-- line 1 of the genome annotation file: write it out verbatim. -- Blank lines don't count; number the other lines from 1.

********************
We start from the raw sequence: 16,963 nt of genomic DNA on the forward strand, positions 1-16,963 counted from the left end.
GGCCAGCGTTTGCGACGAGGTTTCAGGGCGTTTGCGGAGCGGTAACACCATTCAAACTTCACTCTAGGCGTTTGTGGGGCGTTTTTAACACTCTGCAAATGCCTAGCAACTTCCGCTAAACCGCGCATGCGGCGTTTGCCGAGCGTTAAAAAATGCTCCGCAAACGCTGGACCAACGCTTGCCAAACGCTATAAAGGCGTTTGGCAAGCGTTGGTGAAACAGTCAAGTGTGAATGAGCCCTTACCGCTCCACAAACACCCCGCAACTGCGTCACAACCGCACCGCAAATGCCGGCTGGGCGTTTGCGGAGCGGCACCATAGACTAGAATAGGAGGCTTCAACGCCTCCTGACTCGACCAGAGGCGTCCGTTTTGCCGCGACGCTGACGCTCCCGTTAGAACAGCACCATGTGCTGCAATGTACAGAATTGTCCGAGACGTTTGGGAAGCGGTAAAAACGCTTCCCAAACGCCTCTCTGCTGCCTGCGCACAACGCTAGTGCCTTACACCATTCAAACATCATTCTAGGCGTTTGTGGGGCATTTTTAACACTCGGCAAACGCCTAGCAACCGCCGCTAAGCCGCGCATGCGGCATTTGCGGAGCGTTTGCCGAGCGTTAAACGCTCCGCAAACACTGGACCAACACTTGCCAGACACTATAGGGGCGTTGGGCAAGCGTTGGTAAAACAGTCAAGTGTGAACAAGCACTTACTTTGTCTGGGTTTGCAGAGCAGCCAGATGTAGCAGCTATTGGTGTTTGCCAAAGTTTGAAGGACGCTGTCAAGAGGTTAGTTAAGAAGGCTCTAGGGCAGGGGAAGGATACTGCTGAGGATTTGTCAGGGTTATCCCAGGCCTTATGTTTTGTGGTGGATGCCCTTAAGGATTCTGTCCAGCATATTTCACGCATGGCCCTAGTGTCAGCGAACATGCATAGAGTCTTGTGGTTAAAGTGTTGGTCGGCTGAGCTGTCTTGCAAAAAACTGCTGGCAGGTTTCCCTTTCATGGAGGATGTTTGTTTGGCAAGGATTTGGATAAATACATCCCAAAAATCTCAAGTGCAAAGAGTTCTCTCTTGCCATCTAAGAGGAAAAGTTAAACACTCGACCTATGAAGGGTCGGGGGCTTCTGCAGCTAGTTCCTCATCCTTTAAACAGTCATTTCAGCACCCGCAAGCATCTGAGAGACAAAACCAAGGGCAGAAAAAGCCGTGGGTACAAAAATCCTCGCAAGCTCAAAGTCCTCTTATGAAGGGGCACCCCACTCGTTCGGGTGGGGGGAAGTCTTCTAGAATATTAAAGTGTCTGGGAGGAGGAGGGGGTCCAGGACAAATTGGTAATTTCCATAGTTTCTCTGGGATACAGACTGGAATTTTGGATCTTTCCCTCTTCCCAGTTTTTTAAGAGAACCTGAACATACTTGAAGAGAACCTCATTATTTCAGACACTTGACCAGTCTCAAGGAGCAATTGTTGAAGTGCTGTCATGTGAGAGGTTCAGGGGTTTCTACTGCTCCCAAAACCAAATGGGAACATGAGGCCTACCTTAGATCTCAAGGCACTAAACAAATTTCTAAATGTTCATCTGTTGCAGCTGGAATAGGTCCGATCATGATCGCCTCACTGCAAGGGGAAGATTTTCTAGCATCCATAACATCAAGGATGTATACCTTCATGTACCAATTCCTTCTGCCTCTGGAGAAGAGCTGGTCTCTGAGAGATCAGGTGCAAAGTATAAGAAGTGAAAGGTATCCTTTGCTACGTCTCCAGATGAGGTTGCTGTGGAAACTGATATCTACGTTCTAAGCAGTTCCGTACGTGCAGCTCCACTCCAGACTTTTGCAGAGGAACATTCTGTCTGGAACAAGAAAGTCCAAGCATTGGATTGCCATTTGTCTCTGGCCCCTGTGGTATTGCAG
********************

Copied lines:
We start from the raw sequence: 16,963 nt of genomic DNA on the forward strand, positions 1-16,963 counted from the left end.